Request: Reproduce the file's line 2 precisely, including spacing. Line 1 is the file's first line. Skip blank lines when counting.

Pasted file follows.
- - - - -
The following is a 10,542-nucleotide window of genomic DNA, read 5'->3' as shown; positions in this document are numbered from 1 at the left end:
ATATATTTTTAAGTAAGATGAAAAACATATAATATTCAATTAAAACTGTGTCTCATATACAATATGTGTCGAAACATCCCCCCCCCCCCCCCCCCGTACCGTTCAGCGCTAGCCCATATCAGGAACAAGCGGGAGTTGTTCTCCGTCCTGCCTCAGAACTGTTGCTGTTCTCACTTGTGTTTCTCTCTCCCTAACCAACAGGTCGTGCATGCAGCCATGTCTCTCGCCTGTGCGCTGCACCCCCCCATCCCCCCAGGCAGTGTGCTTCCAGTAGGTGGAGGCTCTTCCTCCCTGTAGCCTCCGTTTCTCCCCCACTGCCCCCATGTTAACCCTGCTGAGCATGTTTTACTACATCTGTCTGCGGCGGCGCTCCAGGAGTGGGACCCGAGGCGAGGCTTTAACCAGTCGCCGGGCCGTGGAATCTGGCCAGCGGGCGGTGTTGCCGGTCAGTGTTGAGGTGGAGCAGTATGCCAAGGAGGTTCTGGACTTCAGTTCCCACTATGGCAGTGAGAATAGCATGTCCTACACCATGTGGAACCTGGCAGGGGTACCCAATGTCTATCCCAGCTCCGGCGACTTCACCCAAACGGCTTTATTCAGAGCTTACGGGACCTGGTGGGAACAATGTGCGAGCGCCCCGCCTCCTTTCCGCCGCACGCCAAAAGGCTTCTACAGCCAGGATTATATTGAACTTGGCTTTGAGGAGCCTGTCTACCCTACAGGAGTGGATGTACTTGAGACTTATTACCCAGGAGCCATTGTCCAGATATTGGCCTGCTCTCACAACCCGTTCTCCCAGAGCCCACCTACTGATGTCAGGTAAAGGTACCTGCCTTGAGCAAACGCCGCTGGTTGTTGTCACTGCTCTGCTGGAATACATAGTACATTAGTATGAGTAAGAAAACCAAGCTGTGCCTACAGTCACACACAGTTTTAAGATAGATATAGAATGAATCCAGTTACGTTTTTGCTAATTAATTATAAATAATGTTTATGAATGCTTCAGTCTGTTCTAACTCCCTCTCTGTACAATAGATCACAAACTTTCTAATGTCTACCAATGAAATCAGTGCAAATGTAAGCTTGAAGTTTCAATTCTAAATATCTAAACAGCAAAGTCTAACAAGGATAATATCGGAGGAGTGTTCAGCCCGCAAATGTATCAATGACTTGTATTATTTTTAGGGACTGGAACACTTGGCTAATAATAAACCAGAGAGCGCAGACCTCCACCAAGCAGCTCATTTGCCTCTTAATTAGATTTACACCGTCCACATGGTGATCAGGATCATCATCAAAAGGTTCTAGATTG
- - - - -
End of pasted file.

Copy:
ATATATTTTTAAGTAAGATGAAAAACATATAATATTCAATTAAAACTGTGTCTCATATACAATATGTGTCGAAACATCCCCCCCCCCCCCCCCCCGTACCGTTCAGCGCTAGCCCATATCAGGAACAAGCGGGAGTTGTTCTCCGTCCTGCCTCAGAACTGTTGCTGTTCTCACTTGTGTTTCTCTCTCCCTAACCAACAGGTCGTGCATGCAGCCATGTCTCTCGCCTGTGCGCTGCACCCCCCCATCCCCCCAGGCAGTGTGCTTCCAGTAGGTGGAGGCTCTTCCTCCCTGTAGCCTCCGTTTCTCCCCCACTGCCCCCATGTTAACCCTGCTGAGCATGTTTTACTACATCTGTCTGCGGCGGCGCTCCAGGAGTGGGACCCGAGGCGAGGCTTTAACCAGTCGCCGGGCCGTGGAATCTGGCCAGCGGGCGGTGTTGCCGGTCAGTGTTGAGGTGGAGCAGTATGCCAAGGAGGTTCTGGACTTCAGTTCCCACTATGGCAGTGAGAATAGCATGTCCTACACCATGTGGAACCTGGCAGGGGTACCCAATGTCTATCCCAGCTCCGGCGACTTCACCCAAACGGCTTTATTCAGAGCTTACGGGACCTGGTGGGAACAATGTGCGAGCGCCCCGCCTCCTTTCCGCCGCACGCCAAAAGGCTTCTACAGCCAGGATTATATTGAACTTGGCTTTGAGGAGCCTGTCTACCCTACAGGAGTGGATGTACTTGAGACTTATTACCCAGGAGCCATTGTCCAGATATTGGCCTGCTCTCACAACCCGTTCTCCCAGAGCCCACCTACTGATGTCAGGTAAAGGTACCTGCCTTGAGCAAACGCCGCTGGTTGTTGTCACTGCTCTGCTGGAATACATAGTACATTAGTATGAGTAAGAAAACCAAGCTGTGCCTACAGTCACACACAGTTTTAAGATAGATATAGAATGAATCCAGTTACGTTTTTGCTAATTAATTATAAATAATGTTTATGAATGCTTCAGTCTGTTCTAACTCCCTCTCTGTACAATAGATCACAAACTTTCTAATGTCTACCAATGAAATCAGTGCAAATGTAAGCTTGAAGTTTCAATTCTAAATATCTAAACAGCAAAGTCTAACAAGGATAATATCGGAGGAGTGTTCAGCCCGCAAATGTATCAATGACTTGTATTATTTTTAGGGACTGGAACACTTGGCTAATAATAAACCAGAGAGCGCAGACCTCCACCAAGCAGCTCATTTGCCTCTTAATTAGATTTACACCGTCCACATGGTGATCAGGATCATCATCAAAAGGTTCTAGATTG